Australia’s prime minister may not want to admit his country’s guilt. Australia’s defence force chief may not want to admit his country’s guilt. Australians may not want to admit their country’s guilt.
But admit it, they must.
The evidence of Australia’s guilt is beyond dispute. It can be found in a just released report written by the military’s inspector general which took four years to produce and which details atrocities committed by scores of Australian terrorists dressed as soldiers who murdered scores of Afghans.
These home-grown terrorists in battle fatigues were recruited by Australia. They were trained by Australia. They were paid by Australia. They were sent to Afghanistan by Australia. They murdered civilians, including children, in Australia’s name.
The barbarity committed by Australia’s terrorists in battle fatigues – mostly, I suspect, white, Christian men – had one aim: to terrorise non-white, non-Christian Afghans.
Aussie “soldiers” murdered people not to achieve a “strategic objective”, but for a diseased, intoxicating sense of pleasure and, given the defining, competitive nature of Australians, they murdered people for sport.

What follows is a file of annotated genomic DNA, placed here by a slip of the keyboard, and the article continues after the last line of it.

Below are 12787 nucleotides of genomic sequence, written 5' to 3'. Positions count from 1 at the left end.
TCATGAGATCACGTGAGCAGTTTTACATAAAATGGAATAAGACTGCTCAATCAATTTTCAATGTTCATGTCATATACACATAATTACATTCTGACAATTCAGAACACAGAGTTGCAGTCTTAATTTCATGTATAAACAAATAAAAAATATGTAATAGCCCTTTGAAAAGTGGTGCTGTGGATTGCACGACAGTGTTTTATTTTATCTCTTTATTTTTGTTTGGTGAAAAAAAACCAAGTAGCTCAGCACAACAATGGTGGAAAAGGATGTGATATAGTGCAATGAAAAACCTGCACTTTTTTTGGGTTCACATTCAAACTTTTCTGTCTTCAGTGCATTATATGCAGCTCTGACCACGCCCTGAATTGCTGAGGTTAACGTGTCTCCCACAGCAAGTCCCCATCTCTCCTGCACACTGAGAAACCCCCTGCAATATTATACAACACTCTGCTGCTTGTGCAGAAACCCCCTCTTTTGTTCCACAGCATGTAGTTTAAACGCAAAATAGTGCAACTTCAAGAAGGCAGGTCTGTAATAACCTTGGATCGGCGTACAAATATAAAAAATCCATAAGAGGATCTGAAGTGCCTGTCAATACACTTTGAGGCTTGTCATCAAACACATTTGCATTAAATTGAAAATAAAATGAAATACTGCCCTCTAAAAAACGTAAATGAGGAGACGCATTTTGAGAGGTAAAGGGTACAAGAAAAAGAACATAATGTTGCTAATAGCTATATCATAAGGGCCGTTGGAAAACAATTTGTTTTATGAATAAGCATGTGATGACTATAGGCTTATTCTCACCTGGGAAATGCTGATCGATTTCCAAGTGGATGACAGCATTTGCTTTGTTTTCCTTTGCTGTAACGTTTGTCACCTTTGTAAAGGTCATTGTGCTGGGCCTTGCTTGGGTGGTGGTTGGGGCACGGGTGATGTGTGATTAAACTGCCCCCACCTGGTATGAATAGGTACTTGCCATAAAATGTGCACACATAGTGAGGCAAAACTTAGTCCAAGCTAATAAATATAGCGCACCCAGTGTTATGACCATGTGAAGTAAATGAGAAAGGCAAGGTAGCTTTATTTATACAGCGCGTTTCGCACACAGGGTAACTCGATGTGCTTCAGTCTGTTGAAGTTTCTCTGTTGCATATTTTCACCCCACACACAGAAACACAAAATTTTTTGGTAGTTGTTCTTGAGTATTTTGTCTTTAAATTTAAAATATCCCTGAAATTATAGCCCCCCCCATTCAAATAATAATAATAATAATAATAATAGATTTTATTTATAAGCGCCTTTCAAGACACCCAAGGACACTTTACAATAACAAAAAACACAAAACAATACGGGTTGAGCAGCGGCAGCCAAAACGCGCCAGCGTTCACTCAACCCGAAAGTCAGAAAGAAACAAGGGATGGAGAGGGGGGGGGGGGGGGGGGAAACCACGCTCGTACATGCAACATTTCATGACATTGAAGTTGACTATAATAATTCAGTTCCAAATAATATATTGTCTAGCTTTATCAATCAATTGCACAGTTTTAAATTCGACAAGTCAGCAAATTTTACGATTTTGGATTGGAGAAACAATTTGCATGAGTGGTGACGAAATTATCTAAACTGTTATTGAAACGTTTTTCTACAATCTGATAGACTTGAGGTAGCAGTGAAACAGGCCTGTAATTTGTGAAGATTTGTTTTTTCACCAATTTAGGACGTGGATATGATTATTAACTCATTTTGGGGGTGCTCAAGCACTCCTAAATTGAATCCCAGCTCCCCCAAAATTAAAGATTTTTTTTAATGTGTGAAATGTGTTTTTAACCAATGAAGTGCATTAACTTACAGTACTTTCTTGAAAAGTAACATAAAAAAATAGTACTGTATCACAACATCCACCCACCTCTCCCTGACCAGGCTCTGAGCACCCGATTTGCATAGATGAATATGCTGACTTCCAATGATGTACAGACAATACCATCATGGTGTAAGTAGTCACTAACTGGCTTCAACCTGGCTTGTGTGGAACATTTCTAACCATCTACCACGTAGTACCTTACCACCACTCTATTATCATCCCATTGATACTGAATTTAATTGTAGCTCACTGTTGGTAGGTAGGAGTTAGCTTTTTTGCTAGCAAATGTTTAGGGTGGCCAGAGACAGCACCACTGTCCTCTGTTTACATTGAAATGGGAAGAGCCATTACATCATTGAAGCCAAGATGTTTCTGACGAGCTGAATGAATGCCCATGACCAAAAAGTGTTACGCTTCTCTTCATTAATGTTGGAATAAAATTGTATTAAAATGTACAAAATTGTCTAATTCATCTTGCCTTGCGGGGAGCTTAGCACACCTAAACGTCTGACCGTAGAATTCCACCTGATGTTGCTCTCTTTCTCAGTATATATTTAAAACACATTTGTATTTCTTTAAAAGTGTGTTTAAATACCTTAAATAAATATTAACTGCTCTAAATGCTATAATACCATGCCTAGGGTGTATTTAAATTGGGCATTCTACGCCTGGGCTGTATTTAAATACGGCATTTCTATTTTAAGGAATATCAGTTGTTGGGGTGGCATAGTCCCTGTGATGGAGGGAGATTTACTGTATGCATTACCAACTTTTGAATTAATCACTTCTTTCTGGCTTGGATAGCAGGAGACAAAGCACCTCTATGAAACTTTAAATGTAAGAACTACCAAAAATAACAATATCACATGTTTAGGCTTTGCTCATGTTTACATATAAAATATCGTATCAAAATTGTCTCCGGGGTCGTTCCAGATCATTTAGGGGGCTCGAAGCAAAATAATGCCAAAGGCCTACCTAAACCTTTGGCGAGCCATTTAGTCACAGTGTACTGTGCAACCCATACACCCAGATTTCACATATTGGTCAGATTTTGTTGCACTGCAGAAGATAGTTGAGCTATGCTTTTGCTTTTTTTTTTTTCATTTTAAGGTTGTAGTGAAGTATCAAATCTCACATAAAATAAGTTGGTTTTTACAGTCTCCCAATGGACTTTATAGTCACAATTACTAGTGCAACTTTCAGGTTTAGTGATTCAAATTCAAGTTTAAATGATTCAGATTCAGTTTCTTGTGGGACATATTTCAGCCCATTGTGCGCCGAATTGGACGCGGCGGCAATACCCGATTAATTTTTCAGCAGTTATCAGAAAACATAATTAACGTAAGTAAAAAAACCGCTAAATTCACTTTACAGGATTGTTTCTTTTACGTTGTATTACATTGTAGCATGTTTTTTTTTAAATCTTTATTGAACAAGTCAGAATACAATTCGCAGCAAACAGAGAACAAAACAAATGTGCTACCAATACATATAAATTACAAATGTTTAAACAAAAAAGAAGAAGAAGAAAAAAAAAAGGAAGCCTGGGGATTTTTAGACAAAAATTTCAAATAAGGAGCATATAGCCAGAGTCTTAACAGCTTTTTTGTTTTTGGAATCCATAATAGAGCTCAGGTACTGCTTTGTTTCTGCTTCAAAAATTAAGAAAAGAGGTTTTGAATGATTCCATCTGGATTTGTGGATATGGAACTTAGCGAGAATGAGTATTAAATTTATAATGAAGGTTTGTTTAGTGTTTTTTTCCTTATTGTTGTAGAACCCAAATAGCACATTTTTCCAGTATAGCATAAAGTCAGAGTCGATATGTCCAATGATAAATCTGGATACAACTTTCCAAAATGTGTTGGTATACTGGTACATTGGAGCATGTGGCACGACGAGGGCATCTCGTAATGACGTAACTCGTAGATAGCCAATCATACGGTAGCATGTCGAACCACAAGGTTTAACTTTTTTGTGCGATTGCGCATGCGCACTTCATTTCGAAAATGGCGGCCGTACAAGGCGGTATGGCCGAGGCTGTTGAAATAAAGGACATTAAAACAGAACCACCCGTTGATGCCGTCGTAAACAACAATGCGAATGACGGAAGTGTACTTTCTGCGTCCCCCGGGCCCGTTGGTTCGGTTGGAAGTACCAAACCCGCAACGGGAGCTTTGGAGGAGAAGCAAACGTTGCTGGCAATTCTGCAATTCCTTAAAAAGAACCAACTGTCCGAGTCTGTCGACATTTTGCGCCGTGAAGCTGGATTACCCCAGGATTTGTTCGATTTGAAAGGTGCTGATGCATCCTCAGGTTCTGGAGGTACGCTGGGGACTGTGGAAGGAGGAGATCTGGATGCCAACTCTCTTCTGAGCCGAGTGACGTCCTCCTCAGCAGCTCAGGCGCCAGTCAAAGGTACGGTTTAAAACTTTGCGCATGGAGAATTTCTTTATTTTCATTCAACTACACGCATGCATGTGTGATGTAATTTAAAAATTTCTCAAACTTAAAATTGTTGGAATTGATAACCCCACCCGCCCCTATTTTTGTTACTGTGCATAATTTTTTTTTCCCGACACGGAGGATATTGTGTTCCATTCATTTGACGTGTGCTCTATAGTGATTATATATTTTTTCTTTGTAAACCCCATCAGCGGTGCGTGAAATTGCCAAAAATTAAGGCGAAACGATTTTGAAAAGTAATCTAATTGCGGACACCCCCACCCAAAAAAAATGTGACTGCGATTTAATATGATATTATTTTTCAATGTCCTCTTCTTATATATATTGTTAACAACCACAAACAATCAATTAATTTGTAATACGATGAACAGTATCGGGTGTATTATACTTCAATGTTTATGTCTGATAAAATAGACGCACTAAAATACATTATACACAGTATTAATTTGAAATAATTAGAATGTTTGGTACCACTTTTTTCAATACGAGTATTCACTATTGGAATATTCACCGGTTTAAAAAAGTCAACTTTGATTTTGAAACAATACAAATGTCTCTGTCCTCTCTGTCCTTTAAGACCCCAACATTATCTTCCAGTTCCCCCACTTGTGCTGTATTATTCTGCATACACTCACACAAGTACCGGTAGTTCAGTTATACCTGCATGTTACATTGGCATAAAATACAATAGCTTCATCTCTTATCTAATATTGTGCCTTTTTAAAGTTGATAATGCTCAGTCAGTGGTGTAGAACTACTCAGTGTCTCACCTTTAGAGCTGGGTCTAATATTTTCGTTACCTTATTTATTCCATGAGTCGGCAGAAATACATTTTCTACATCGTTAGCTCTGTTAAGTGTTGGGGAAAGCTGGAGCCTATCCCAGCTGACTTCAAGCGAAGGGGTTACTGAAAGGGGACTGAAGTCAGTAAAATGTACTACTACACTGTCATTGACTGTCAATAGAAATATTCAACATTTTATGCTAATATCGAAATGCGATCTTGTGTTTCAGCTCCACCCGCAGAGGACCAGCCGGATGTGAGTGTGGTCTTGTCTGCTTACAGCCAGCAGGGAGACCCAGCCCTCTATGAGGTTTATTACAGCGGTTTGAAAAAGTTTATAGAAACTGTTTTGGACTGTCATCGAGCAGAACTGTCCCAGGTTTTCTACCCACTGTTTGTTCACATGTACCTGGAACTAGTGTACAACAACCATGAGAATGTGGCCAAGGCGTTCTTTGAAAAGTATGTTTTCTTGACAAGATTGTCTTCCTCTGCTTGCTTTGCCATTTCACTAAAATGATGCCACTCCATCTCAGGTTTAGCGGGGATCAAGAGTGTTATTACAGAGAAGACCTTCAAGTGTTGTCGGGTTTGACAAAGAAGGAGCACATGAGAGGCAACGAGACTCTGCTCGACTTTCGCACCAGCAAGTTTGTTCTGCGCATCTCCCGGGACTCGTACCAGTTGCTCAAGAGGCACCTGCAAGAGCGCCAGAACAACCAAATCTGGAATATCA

They accomplished their detestable mission.
The bitter list of Afghans that Australia’s terrorists in battle fatigues murdered reportedly includes boys who had their throats slit, a frightened child who was hiding under a blanket, farmers tending to stock, shackled prisoners and brothers and cousins running away to try to survive, only to be slowly ripped to death by Australian military dogs.
The Australian thugs in uniforms murdered because they had the power, weapons and license to kill.
It is the same license to kill that Israeli thugs in uniforms exercised with impunity when they murdered four Palestinian boys playing on a beach in Gaza. It is the same license to torture and murder that American thugs in uniforms exercised with impunity inside the dungeons of Abu Ghraib. It is the same license to torture and kill that British thugs in uniforms exercised with impunity in Iraq and Afghanistan. It is the same license to torture and murder that Canadian thugs in uniforms exercised with impunity when they were sent to Somalia to “restore order”.